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ILP Institute Insider

February 28, 2013

Micromachines with Big Impact

Transforming electronics by thinking (very) small.

Alice McCarthy

Within MIT’s Microsystems Technology Lab (MTL) small is big and powerful. Though this concept is not unusual for a laboratory dedicated among other things to building electronics circuitry and systems, the sheer number of MTL-associated researchers dedicating themselves to the endeavor is. Under the MTL umbrella, between 400-500 resident PhD scientists, visiting scholars, industry partners, and graduate students are sorting out new ways of building and designing extremely small micro- and nanosystems for an expansive range of applications related to device fabrication, integrated circuits and systems, photonics, MEMS, and molecular and nanotechnologies

Hanqing Li
Research Scientist
MIT Microsystems Technology Labs

One of these MTL researchers, Hanqing Li, PhD, has been at the MTL micro/nano fabrication facility since 1998 after earning his PhD at the University of Nebraska and working at the National Institute of Standards and Technology.

MEMS Foundation

The unifying theme of Li’s work is the fabrication of microelectromechanical systems (MEMS) devices, or essentially very small machines or miniaturized mechanical and electro-mechanical elements assembled via microfabrication. Some of the best known applications of MEMS devices are automobile airbag sensors, inkjet printer heads, pressure sensors and motion sensors. You can also find MEMS sensors in cell phones, microphones, and controllers for games. “MEMS technology is everywhere,” Li says. “You can find it in practically every area of people’s lives including medical and chemical applications, biological devices, in aerospace, and in petroleum and energy.”

MEMS microfabrication—or micromachining—evoloved from semiconductor chip fabrication technology. But instead of building electronic devices the end goal of MEMS microfabrication is to build small machines and small sensors. MEMS technology is based on photolithography (which involves the transfer of high resolution photosensitive patterns to a substrate) and batch fabrication (which translates into building multiple devices in one wafer at one time). The end result is lower costs and increased precision.

“At MIT, we have all the tools, knowledge base and expertise to make these micro and nanoscale devices and also to design them in collaboration with our partners,” Li adds who is applying his own expertise toward three key MEMS projects.

Satellite microthruster

Today, dozens of nanosatellites—small satellites on the order of about 3-5 pounds—are orbiting Earth. But they lack a propulsion system to change orientation or orbit. To make them more efficient and ultimately to purposefully deactivate them after their useful lifetimes, Li and colleagues are engineering microthrusters thanks to funding from NASA. Powered by an ion electrospray system (IEPS), these microthrusters can directly power nanosatellites to a desired location.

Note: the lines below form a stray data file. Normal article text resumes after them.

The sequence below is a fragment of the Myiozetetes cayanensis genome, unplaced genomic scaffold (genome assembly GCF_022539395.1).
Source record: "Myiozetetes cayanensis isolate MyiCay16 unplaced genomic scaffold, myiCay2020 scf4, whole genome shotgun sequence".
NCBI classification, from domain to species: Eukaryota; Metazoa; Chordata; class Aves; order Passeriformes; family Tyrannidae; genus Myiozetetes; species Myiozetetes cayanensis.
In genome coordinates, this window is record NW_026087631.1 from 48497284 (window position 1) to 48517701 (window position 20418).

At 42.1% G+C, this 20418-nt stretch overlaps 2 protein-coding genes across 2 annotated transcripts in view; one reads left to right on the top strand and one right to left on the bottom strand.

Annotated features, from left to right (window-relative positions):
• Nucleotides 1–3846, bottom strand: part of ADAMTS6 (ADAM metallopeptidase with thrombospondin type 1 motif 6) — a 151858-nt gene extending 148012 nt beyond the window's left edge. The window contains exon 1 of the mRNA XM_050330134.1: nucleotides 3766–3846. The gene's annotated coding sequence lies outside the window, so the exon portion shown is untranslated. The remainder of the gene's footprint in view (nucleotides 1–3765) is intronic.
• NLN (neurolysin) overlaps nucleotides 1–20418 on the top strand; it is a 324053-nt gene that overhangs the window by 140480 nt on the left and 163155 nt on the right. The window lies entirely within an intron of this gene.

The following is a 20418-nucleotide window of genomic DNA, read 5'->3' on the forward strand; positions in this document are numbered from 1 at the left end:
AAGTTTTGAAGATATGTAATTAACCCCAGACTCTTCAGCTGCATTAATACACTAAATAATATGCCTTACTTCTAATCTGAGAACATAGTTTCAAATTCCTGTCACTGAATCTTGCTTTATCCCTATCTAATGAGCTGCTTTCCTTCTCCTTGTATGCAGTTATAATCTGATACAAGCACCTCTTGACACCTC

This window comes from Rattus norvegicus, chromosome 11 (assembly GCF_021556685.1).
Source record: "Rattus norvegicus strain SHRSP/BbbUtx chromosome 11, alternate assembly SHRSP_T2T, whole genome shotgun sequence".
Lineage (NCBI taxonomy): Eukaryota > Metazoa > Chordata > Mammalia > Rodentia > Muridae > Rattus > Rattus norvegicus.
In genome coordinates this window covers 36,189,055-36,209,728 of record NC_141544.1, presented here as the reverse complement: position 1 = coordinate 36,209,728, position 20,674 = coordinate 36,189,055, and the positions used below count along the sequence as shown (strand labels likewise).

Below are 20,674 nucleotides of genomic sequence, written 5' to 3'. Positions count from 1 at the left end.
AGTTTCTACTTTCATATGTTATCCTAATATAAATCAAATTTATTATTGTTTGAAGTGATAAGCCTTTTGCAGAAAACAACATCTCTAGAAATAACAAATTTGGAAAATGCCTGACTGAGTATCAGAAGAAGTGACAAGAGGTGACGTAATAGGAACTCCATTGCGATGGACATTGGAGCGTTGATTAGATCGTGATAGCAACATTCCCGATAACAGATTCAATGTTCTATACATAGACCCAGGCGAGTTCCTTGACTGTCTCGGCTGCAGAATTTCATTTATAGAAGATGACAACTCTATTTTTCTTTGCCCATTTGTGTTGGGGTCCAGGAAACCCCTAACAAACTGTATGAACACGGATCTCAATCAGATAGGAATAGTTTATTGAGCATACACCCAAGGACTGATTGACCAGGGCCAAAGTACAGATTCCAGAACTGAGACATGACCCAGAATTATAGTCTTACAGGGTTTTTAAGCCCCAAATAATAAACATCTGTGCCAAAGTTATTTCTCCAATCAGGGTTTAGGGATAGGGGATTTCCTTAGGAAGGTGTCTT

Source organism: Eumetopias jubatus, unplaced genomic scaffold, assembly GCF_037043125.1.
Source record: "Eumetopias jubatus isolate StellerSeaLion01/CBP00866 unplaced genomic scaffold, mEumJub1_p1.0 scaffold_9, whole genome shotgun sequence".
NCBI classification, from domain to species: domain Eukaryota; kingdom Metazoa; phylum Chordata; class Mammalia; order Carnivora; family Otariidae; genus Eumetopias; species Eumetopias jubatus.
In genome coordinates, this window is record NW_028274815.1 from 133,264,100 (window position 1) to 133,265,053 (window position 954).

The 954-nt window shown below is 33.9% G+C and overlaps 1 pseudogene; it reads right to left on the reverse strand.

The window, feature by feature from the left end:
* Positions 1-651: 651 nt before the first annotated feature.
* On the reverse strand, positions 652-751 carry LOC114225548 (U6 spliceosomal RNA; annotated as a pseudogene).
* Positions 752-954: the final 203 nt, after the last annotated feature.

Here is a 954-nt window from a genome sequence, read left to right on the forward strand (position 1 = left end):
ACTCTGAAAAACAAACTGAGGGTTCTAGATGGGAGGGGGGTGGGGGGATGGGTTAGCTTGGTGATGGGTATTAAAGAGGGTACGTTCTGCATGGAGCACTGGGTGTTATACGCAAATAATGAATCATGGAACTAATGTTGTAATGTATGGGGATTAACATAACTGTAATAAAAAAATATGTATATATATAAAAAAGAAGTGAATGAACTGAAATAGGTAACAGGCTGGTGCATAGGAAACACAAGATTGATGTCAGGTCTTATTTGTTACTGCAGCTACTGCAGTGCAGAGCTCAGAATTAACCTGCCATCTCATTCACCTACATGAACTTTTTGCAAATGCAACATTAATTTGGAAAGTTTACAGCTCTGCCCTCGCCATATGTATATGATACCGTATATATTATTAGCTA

The thruster is a small device covered with a generous array of microtips made of porous materials. “We fill the porous materials with ionic liquid and apply voltage of a couple of thousand volts across the tips,” explains Li. As a result, ions are pulled out of solution generating thrust in the opposite direction. With these tips located across the satellite, one can activate the thrusters directing the satellite to any desired location.

Microvacuum pump

Funded by a grant from the Defense Advanced Research Projects Agency (DARPA), Li is developing a microvacuum pump about 1-2 cm in size for use with portable mass spectroscopy machines or for any system requiring a diminutive pump. One of its other potential uses lies in inclusion in drug delivery devices.

Photonics device
The third project Li is pursuing is development of a communications photonics device layer for 3D computer chips. “It is a communication device stacked up between CPU and memory,” describes Li. “People are trying to stack up the chips instead of putting them side by side like current technology,” he adds.

Precisely because MEMS technology is an enabling technology it has already found its way into an expansive menu of uses. However, some applications are very small and each requires its own process flow. That presents a new set of challenges unlike semiconductors where all of the transistor building blocks are essentially the same for all the devices. This is where Li sees MIT’s strengths as an engineering powerhouse in the field of MEMS and other microsystem technologies are invaluable. “To shortcut the limitations of MEMS in terms of smaller applications and unique process flows, combining our expertise is essential to improve the chances of getting any device to market,” he says. “At MIT, we build up a team with design expertise, fabrication and testing people, and state-of-the-art fabrication facilities that allow us to solve a wide range of issues for our different customers and collaborators. That way I believe we can increase efficiency and generate the devices more quickly with lower cost.”